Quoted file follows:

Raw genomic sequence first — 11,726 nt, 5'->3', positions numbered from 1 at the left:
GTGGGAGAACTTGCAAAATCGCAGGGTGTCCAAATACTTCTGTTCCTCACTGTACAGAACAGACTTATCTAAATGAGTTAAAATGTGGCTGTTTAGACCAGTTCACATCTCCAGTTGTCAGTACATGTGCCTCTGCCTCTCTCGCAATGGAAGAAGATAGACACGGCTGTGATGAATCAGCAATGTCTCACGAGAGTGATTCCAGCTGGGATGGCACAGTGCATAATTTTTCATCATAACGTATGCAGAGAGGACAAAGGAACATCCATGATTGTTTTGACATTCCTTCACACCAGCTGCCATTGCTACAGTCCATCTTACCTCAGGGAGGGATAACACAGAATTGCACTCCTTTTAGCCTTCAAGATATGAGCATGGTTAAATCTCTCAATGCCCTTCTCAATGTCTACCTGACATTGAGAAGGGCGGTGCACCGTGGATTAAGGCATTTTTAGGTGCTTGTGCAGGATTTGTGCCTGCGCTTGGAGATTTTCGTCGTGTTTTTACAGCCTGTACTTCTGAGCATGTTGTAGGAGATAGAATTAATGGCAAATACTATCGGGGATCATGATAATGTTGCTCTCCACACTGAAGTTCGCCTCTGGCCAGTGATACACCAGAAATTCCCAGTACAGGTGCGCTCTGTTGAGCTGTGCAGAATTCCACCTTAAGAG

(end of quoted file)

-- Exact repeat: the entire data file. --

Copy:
Raw genomic sequence first — 11,726 nt, 5'->3', positions numbered from 1 at the left:
GTGGGAGAACTTGCAAAATCGCAGGGTGTCCAAATACTTCTGTTCCTCACTGTACAGAACAGACTTATCTAAATGAGTTAAAATGTGGCTGTTTAGACCAGTTCACATCTCCAGTTGTCAGTACATGTGCCTCTGCCTCTCTCGCAATGGAAGAAGATAGACACGGCTGTGATGAATCAGCAATGTCTCACGAGAGTGATTCCAGCTGGGATGGCACAGTGCATAATTTTTCATCATAACGTATGCAGAGAGGACAAAGGAACATCCATGATTGTTTTGACATTCCTTCACACCAGCTGCCATTGCTACAGTCCATCTTACCTCAGGGAGGGATAACACAGAATTGCACTCCTTTTAGCCTTCAAGATATGAGCATGGTTAAATCTCTCAATGCCCTTCTCAATGTCTACCTGACATTGAGAAGGGCGGTGCACCGTGGATTAAGGCATTTTTAGGTGCTTGTGCAGGATTTGTGCCTGCGCTTGGAGATTTTCGTCGTGTTTTTACAGCCTGTACTTCTGAGCATGTTGTAGGAGATAGAATTAATGGCAAATACTATCGGGGATCATGATAATGTTGCTCTCCACACTGAAGTTCGCCTCTGGCCAGTGATACACCAGAAATTCCCAGTACAGGTGCGCTCTGTTGAGCTGTGCAGAATTCCACCTTAAGAG